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No testimonial route to consensus

Episteme 3 (3):156-165 (2006)

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  1. Double Heuristics and Collective Knowledge: The Case of Expertise.Stephen Turner - 2012 - Studies in Emergent Order 5:64-85.
    There is a large literature on social epistemology, some of which is concerned with expert knowledge. Formal representations of the aggregation of decisions, estimates, and the like play a larger role in these discussions. Yet these discussions are neither sufficiently social nor epistemic. The assumptions minimize the role of knowledge, and often assume independence between observers. This paper presents a more naturalistic approach, which appeals to a model of epistemic gain from others, as mutual consilience—a genuinely social notion of epistemology. (...)
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  • When is Consensus Knowledge Based? Distinguishing Shared Knowledge From Mere Agreement.Boaz Miller - 2013 - Synthese 190 (7):1293-1316.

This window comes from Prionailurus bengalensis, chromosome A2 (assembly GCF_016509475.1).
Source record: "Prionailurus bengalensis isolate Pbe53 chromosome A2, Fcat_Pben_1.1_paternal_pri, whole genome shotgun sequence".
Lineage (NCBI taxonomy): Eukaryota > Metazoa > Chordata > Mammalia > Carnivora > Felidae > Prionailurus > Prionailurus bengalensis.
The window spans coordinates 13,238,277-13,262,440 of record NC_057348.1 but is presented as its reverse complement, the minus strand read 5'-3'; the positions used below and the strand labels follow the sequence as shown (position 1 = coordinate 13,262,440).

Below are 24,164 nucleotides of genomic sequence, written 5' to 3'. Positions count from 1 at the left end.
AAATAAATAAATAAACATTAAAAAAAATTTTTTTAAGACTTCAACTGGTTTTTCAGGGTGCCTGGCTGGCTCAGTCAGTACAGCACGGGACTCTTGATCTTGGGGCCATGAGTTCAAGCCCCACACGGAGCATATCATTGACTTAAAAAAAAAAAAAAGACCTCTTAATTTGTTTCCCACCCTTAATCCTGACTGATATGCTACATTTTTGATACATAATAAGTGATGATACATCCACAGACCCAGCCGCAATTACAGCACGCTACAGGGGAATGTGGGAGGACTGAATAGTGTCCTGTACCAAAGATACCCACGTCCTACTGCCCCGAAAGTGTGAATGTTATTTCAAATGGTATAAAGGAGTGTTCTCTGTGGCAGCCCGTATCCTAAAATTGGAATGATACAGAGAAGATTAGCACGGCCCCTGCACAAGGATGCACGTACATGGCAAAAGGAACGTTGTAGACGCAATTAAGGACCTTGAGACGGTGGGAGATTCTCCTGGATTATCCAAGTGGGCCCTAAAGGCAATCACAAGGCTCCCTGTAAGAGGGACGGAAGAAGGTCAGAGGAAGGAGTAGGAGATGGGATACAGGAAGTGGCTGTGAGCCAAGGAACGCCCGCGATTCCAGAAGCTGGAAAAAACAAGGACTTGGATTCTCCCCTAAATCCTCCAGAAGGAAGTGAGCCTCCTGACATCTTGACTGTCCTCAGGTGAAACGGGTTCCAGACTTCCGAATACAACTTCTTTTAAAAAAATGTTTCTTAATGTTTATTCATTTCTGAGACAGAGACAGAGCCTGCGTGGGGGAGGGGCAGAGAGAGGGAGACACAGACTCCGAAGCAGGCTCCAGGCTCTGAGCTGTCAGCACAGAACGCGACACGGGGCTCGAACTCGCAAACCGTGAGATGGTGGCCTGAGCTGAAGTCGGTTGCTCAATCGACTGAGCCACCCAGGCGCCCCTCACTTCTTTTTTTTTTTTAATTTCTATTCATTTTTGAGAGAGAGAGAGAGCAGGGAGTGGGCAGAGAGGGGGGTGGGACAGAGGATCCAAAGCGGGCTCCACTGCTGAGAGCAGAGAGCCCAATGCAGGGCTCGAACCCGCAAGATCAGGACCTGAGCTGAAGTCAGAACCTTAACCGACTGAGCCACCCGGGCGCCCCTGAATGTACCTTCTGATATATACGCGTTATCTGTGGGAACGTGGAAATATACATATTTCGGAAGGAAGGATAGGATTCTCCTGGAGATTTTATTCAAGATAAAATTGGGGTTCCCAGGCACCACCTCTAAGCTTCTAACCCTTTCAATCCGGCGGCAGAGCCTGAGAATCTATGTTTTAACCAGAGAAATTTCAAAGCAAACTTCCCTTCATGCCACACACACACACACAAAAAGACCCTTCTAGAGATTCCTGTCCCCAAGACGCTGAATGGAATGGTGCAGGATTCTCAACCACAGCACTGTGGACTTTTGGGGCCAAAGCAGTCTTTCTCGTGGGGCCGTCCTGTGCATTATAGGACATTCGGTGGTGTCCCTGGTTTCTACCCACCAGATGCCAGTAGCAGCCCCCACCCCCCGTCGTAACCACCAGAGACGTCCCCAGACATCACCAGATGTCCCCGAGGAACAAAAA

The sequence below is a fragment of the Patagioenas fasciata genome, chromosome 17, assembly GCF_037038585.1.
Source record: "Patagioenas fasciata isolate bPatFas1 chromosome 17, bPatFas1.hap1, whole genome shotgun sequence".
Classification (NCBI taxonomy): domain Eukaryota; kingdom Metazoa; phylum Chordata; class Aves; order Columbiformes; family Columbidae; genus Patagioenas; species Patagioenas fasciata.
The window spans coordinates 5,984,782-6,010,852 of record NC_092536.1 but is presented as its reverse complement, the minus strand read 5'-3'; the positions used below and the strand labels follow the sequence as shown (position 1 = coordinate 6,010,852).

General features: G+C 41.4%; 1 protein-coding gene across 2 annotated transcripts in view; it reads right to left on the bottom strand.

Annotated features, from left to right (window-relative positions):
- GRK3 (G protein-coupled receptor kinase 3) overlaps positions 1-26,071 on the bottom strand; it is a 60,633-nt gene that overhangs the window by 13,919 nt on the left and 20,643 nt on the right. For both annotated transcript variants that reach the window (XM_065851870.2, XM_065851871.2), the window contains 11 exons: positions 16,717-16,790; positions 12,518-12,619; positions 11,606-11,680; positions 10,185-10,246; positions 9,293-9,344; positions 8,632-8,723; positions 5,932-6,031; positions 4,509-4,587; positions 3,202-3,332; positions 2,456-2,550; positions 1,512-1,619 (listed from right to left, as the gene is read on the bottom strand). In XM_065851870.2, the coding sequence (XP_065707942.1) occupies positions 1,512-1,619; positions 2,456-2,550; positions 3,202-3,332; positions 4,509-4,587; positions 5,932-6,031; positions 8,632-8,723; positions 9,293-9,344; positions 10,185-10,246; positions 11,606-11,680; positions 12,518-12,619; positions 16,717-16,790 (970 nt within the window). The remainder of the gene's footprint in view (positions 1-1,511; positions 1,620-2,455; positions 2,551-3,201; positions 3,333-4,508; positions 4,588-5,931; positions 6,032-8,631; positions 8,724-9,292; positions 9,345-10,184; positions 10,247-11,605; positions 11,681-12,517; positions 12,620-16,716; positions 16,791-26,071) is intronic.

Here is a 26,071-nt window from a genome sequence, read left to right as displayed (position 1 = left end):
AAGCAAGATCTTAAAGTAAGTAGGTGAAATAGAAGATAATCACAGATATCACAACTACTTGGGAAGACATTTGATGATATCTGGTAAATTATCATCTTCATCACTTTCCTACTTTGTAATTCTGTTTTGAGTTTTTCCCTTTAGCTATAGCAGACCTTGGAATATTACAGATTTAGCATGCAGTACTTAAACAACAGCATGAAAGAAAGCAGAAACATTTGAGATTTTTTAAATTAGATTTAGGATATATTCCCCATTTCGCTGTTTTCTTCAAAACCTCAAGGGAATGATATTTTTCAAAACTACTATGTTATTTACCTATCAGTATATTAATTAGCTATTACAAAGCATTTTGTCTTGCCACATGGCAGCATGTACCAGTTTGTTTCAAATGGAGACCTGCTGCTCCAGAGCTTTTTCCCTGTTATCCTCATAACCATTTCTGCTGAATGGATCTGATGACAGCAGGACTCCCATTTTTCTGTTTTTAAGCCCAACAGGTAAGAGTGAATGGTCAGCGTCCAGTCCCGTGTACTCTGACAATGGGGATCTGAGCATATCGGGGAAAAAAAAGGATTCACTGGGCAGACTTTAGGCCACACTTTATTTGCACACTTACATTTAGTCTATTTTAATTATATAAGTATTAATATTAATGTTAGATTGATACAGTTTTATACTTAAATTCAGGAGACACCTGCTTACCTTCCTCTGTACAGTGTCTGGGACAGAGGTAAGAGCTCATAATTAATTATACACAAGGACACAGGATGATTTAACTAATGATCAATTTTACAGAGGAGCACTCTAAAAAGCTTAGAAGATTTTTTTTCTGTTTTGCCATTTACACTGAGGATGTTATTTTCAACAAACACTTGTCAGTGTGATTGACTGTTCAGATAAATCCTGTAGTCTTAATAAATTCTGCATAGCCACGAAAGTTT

Scientific consensus is widely deferred to in public debates as a social indicator of the existence of knowledge. However, it is far from clear that such deference to consensus is always justified. The existence of agreement in a community of researchers is a contingent fact, and researchers may reach a consensus for all kinds of reasons, such as fighting a common foe or sharing a common bias. Scientific consensus, by itself, does not necessarily indicate the existence of shared knowledge among (...)
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